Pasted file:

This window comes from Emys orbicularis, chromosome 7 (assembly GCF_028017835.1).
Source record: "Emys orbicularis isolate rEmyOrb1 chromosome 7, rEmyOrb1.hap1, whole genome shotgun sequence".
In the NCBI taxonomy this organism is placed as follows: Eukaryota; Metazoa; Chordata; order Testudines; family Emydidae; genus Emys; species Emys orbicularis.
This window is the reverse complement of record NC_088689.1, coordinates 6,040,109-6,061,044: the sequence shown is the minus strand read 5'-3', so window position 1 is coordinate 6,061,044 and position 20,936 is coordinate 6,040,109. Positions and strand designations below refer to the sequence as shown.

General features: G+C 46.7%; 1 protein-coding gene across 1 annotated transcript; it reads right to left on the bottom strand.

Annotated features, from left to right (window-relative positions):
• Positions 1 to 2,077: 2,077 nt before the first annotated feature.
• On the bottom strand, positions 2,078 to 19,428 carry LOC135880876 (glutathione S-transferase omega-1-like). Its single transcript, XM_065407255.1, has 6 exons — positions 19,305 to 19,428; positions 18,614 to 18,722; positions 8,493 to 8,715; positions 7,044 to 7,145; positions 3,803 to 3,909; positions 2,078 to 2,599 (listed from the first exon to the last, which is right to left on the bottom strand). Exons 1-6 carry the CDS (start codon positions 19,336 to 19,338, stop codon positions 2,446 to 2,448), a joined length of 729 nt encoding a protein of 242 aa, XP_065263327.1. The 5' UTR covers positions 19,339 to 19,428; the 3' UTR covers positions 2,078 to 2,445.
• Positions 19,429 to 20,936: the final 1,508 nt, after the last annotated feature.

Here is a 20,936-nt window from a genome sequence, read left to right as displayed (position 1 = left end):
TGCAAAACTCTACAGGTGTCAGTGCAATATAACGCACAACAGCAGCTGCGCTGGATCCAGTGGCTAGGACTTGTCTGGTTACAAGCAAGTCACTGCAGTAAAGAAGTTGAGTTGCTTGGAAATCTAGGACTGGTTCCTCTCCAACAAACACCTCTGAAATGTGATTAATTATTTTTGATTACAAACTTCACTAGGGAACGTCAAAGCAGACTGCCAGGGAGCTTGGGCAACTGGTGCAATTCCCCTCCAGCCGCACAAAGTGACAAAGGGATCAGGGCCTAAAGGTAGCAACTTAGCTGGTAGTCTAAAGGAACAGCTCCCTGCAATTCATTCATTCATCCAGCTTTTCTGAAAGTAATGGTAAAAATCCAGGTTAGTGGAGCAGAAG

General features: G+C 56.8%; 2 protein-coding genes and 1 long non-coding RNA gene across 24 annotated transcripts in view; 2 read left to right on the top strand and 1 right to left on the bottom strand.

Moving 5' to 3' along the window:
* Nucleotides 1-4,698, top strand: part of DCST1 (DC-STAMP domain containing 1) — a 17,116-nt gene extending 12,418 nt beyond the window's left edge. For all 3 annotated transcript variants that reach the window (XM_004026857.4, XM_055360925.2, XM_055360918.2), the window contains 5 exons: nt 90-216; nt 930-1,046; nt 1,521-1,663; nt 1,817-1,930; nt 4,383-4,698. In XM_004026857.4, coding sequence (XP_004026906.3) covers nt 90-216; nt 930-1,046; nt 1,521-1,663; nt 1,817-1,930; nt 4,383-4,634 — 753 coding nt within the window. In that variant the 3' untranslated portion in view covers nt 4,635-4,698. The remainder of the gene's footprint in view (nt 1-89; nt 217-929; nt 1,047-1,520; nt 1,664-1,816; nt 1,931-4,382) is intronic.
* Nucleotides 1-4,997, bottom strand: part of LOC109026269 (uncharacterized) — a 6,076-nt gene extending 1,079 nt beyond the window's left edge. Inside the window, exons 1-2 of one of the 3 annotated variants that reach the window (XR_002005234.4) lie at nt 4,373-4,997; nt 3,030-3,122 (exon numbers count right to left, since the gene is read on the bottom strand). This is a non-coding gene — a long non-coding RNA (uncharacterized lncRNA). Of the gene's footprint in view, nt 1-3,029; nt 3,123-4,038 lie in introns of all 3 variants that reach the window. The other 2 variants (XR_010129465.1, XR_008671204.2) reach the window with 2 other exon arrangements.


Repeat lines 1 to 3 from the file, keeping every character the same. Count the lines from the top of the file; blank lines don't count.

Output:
This window comes from Emys orbicularis, chromosome 7 (assembly GCF_028017835.1).
Source record: "Emys orbicularis isolate rEmyOrb1 chromosome 7, rEmyOrb1.hap1, whole genome shotgun sequence".
In the NCBI taxonomy this organism is placed as follows: Eukaryota; Metazoa; Chordata; order Testudines; family Emydidae; genus Emys; species Emys orbicularis.